- Identifying a problem
- Proposing your solution
- Presenting your key metrics
- Describing your unique value proposition
- Explaining your marketing strategy
- Estimating your target market
- Laying out your cost structure
- Listing your revenue streams
Nonprofit business plan
Crafting a nonprofit business plan will mean focusing on appealing to donors rather than investors. Therefore, your chief concern will be appealing to a problem and providing a solution to it. Beyond this, the basic structure of a nonprofit business plan will be the same as a traditional one, or lean business plan depending on the size of your venture. Our steps below can be used for this kind of business plan.
How to write a business plan in 8 steps
Creating a business plan can seem like huge task. But if you break it down to just a few simple steps, it quickly become a quite manageable affair:
- Business description
Step 1: Executive summary
Here is where you lay out the contents of your ensuing business plan. Use it to highlight the most important parts of your plan, which will depend on the kind of business you will be running. If you are running a nonprofit business, emphasise the urgency of the problem you plan to solve, through data and figures which help to clarify the need for donors. It’s with the executive summary that you want to capture the reader’s attention and then explain in brief terms what your business stands for and what you are going to do. You can think of the executive summary like a microcosm of the overall business plan. Be sure to include:
- Objective of your business
- Target market you intend to reach
- Products and services you aim to provide
- Marketing and sales strategies you will employ
- Analysis of competitors in your chosen market
- Funding and budget allocation for strategies and operations
- Number of employees you will hire
- How you will implement your business plan
Lean business plans should also include the above components in an executive summary. Ideally, you will present them in a shorter form, through bullet points rather than explanatory paragraphs.
Step 2: Business description
With the business description, you can make clear what makes your business unique among the others in your market. Answer these questions when putting together your business description: What do I do that my competitors don’t? Analyse your main competitors’ websites and mission statements. What services do they provide that match yours? How will you offer yours differently? How do they manufacture their products in ways you could improve upon? What is my company philosophy? Also called your mission statement or brand identity, your philosophy is the driving purpose for which you created your company. Brand identity is more common today with companies aligning themselves with causes, making this part of your business description equally important whether you are profit- or donation-based. Who are my target customers? Demonstrate a clear understanding of who you wish to reach with your product or services. Consider demographic, region, wealth status, occupations, and age when outlining your potential customer base. What are my goals? Finally, what do you hope to achieve with your business venture? Investors and donors want to see ambition, but they also want to see realism. Counter your ambitious goals with expectations that situate them in the realm of possibility without eliminating the possibility to do something great.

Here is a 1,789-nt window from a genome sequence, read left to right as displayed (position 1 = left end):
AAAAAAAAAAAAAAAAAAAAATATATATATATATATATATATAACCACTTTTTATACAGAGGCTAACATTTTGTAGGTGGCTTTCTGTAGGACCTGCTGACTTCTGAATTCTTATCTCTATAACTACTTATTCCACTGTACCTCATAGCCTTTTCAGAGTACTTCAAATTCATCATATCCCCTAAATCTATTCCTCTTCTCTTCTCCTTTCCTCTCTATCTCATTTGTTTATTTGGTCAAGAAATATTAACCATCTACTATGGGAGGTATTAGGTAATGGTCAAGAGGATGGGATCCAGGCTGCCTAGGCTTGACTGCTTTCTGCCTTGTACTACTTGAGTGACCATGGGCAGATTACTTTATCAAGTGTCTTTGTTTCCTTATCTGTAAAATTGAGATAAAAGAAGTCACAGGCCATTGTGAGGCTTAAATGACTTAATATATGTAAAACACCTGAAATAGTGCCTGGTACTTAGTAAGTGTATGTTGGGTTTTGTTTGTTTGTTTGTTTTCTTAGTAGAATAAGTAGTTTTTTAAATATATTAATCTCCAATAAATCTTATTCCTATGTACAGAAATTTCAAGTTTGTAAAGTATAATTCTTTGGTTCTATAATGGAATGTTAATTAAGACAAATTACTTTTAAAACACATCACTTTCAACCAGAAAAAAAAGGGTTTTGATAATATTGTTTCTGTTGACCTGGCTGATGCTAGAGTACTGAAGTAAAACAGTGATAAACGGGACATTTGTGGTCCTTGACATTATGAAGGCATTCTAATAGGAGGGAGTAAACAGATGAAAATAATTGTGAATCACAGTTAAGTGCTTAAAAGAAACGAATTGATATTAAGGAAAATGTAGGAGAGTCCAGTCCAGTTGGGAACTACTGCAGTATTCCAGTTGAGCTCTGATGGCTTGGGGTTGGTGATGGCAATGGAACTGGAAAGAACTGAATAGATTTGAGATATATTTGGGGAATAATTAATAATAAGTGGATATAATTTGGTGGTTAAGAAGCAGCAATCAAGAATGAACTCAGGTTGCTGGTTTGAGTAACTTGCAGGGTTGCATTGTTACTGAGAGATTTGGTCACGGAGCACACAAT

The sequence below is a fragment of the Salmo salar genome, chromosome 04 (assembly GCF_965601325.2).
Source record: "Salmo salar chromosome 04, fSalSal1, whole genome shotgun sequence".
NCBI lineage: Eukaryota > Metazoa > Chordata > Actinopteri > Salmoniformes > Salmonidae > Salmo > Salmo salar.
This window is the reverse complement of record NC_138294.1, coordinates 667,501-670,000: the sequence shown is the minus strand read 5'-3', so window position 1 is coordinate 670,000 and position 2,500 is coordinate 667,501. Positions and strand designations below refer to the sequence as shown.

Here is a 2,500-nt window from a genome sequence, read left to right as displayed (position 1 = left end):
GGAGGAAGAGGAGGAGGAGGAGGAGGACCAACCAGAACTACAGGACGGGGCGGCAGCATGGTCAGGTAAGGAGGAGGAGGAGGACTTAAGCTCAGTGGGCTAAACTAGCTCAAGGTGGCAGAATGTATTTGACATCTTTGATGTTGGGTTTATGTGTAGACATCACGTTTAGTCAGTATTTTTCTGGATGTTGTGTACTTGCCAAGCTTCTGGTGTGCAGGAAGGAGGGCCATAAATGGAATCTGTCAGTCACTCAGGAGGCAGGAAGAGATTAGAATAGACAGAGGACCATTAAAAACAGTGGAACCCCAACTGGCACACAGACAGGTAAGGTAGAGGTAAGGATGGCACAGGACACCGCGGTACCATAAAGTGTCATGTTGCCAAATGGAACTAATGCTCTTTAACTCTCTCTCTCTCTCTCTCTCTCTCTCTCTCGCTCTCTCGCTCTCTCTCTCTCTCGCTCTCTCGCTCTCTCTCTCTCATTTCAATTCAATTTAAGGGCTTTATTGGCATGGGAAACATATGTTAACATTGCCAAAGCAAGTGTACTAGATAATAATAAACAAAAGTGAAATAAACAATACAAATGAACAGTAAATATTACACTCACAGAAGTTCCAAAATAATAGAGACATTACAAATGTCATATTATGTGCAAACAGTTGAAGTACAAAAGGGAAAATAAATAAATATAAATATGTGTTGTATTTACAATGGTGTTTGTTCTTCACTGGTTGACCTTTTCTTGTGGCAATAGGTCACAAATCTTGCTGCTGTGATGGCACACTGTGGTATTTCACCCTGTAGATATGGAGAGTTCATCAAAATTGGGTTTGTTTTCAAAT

Step 3: Industry analysis
Ideally, you should know what industry you’re getting into before you start putting together your business plan. Industry analysis in a business plan is about presenting to interested parties a thorough understanding of more than just your competitors—it’s also about the historical developments and influencing factors within your industry: what has formed it and what might continue to shape it in the future. Include in your industry analysis things like:
- The influencing factors in your industry: what causes the competition to intensify/decrease, how customers’ needs have changed/are changing, what technological innovations have/will change your industry, how globalisation affects your industry, which government bodies will regulate your industry.
- The current attractiveness of the industry: whether or not now is the right time to be in your chosen industry, what are the challenges/advantages of entering this industry now, how does the trajectory of this industry look when forecasting its future.
It’s also important to clarify where in that industry you stand, and to be realistic about your competition. For example, if you’re opening a film studio, it may be accurate to say that your industry includes Disney and Netflix, but it would be unrealistic to assume you can compete with them. Instead, further break down your industry competitors by finding ones more similar to you: what kind of films might your studio produce? What will the general budget of those films be? Who are the other studios with similar budget margins and output type?
Step 4: Market analysis
Market analysis and industry analysis may seem like the same thing, however they have a crucially different focus: where industry analysis focuses on your competitors, market analysis is focused on your customer base. To return to the film studio example, the market will have to be more narrow than ‘people who watch movies’. Instead, it would be better to appeal to demographic by genre, censorship rating, style, etc. Gathering data on such a demographic will be too broad and impossible to determine any useful metrics or trends. Sharpen your market analysis by introducing factors that will drain the pool a bit: